The Role Of Emo­tion In The Fi­nan­cial In­dus­try

Forbes Middle East - - CONTENTS - By Ash­win Ku­lothun­gun and Wil­liam Shin­tani

A large com­po­nent of our lives re­lies on fi­nan­cial trans­ac­tions, whether we're shar­ing a cup of cof­fee with friends, tak­ing a ride into town, or send­ing fi­nan­cial sup­port to the fam­ily. Our lives are in­ter­twined with money, and we ex­pect our fi­nan­cial ser­vices to be avail­able, se­cure, and ac­cu­rate.

The re­la­tion­ship we have with fi­nan­cial ser­vices brands is com­pli­cated. While we take our fi­nances se­ri­ously and put sig­nif­i­cant en­ergy into man­ag­ing them, there is an in­her­ent dif­fi­culty in nav­i­gat­ing the of­fer­ings of the in­dus­try.

First, there is an enor­mous va­ri­ety of in­sti­tu­tions and pay­ment meth­ods to choose from, and the ben­e­fits and draw­backs of each can be­come con­vo­luted, whether we choose cash, credit cards, cash cards, loy­alty cards, or oth­ers. Add to this nu­mer­ous pay­ment providers and the chal­lenge in de­ci­pher­ing where and how they can ac­tu­ally be used. Com­bine this plethora of choice with an over­whelm­ing num­ber of touch­points. These pay­ment meth­ods and providers, their elab­o­rate in­ter­ac­tions, and the tech­ni­cal in­for­ma­tion they pre­sent all re­sult in a com­plex cus­tomer jour­ney full of hur­dles, mak­ing it dif­fi­cult for con­sumers to make in­formed choices.

And those choices aren't per­fectly ra­tio­nal: ad­vances in neu­ro­science show that de­ci­sion mak­ing is sig­nif­i­cantly af­fected by emo­tion, and be­hav­ioral sci­ence demon­strates that con­sumers' feel­ings about brands and their of­fer­ings are an ex­cel­lent pre­dic­tor of pur­chase and us­age pref­er­ences.

Brand in­ti­macy is the emo­tional sci­ence that mea­sures the bonds we form with the brands we use and love. The most in­ti­mate brands out­per­form oth­ers in the S&P and For­tune 500 in­dices for rev­enue and profit. Con­sumers are will­ing to pay price pre­mi­ums for in­ti­mate brands and are less will­ing to live with­out them. The pri­mary archetype in the in­dus­try is ful­fill­ment. This indi­cates a fo­cus on ex­ceed­ing ex­pec­ta­tions and de­liv­er­ing su­pe­rior ser­vice, qual­ity, and ef­fi­cacy. It aligns with our ex­pec­ta­tions of fi­nan­cial ser­vices to be de­liv­ered with pre­ci­sion, con­fi­den­tial­ity, and speed.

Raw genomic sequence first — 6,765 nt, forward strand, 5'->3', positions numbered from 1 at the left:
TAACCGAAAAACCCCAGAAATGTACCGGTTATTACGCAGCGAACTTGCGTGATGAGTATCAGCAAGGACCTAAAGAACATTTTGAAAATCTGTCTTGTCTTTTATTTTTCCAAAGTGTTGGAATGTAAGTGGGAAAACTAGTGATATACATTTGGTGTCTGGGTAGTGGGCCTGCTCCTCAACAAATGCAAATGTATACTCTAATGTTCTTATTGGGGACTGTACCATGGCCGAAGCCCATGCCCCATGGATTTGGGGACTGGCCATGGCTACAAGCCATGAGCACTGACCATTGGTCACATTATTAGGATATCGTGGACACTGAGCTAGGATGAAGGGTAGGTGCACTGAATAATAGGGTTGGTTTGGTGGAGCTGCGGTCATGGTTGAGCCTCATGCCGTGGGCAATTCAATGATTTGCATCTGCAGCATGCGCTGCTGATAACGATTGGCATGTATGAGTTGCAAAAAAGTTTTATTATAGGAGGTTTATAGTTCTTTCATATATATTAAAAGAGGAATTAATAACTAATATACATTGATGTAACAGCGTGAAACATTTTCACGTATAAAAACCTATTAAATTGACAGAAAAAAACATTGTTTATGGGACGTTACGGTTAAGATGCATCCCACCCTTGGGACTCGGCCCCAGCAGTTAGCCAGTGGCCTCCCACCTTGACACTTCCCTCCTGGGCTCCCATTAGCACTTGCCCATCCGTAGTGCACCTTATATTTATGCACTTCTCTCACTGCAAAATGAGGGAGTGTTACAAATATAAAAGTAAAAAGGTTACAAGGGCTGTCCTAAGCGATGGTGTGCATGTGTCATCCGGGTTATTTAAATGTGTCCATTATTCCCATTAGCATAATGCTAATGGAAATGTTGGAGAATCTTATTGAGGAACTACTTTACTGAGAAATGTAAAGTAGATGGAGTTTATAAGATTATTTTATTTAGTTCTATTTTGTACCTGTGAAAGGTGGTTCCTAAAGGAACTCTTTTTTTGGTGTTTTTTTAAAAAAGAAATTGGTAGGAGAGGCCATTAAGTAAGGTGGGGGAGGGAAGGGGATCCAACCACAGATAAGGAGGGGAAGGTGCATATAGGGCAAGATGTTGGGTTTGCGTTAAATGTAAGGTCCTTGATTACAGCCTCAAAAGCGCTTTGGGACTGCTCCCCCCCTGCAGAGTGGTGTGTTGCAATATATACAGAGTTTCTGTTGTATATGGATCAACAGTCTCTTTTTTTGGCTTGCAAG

Fi­nan­cial brands know that safe­guard­ing money and pro­vid­ing ef­fi­cient ser­vices are table stakes, not key dif­fer­en­tia­tors. Fi­nan­cial prod­ucts have be­come com­mod­i­fied: most credit cards of­fer sim­i­lar ben­e­fits, most dig­i­tal pay­ment sys­tems are in­ter­change­able, and most bank­ing apps of­fer com­pa­ra­ble func­tions.

This im­plies that fi­nan­cial brands must un­der­stand and lever­age emo­tional re­la­tion­ships in or­der to drive pref­er­ence and gen­er­ate higher rev­enue and prof­its. For any brand, this starts with three fun­da­men­tals. The first is defin­ing a clear essence: the own­able pur­pose of the brand. The sec­ond is de­vel­op­ing an ef­fec­tive story: the nar­ra­tive of the brand and how it speaks to and res­onates with au­di­ences. The third is cre­at­ing a fric­tion­less and de­light­ful ex­pe­ri­ence for con­sumers.

For ex­am­ple, Mastercard per­forms the best in the in­dus­try across all six archetypes. This demon­strates that con­sumers are con­nect­ing well with the brand, and indi­cates that it has a strong and well-de­fined sense of pur­pose, a clear ar­tic­u­la­tion of value, and ex­pertly de­liv­ered ex­pe­ri­ences.

Side by side with brand build­ing, com­pa­nies in fi­nan­cial ser­vices should con­sider strength­en­ing prod­ucts tar­geted at younger con­sumers. The pro­cesses of man­ag­ing money, mak­ing pay­ments, and us­ing ser­vices are at the top of mil­len­ni­als' minds, which is an op­por­tu­nity for brands to cre­ate mean­ing­ful re­la­tion­ships at an early age.

PayPal, for ex­am­ple, is a fi­nan­cial brand that users rec­og­nize as one that they can't live with­out. The brand is im­prov­ing its per­for­mance with users by act­ing as a fa­cil­i­ta­tor of a more fluid and con­nected life­style.

While tech­nol­ogy is fre­quently touted as a way to im­prove users' ex­pe­ri­ence and re­duce costs, it is not a cure­all. While new dig­i­tal so­lu­tions are per­va­sive, they do not al­ways sim­plify ac­tions and trans­ac­tions. In many cases, the op­po­site can hap­pen. When brands fail, they in­cur a flurry of neg­a­tive emo­tional re­sponses in cus­tomers, and the less in­ti­mate the cus­tomer is with a brand, the less likely they are to for­give its mis­steps. Ev­ery ap­pli­ca­tion of new tech­nol­ogy needs care­ful con­sid­er­a­tion of how it can be im­ple­mented in a com­pre­hen­sive man­ner that pro­motes pos­i­tive emo­tional in­ter­ac­tions.

Ul­ti­mately, fi­nan­cial ser­vices brands need to start con­sid­er­ing and mea­sur­ing emo­tions, not just trans­ac­tions. This means they need to take a crit­i­cal lens to all of their pro­cesses that goes be­yond the ex­pected and truly serves and sat­is­fies. Ev­ery step should ul­ti­mately be an­a­lyzed un­der the frame­work of re­duc­ing fric­tion and cre­at­ing stronger emo­tional bonds with con­sumers.

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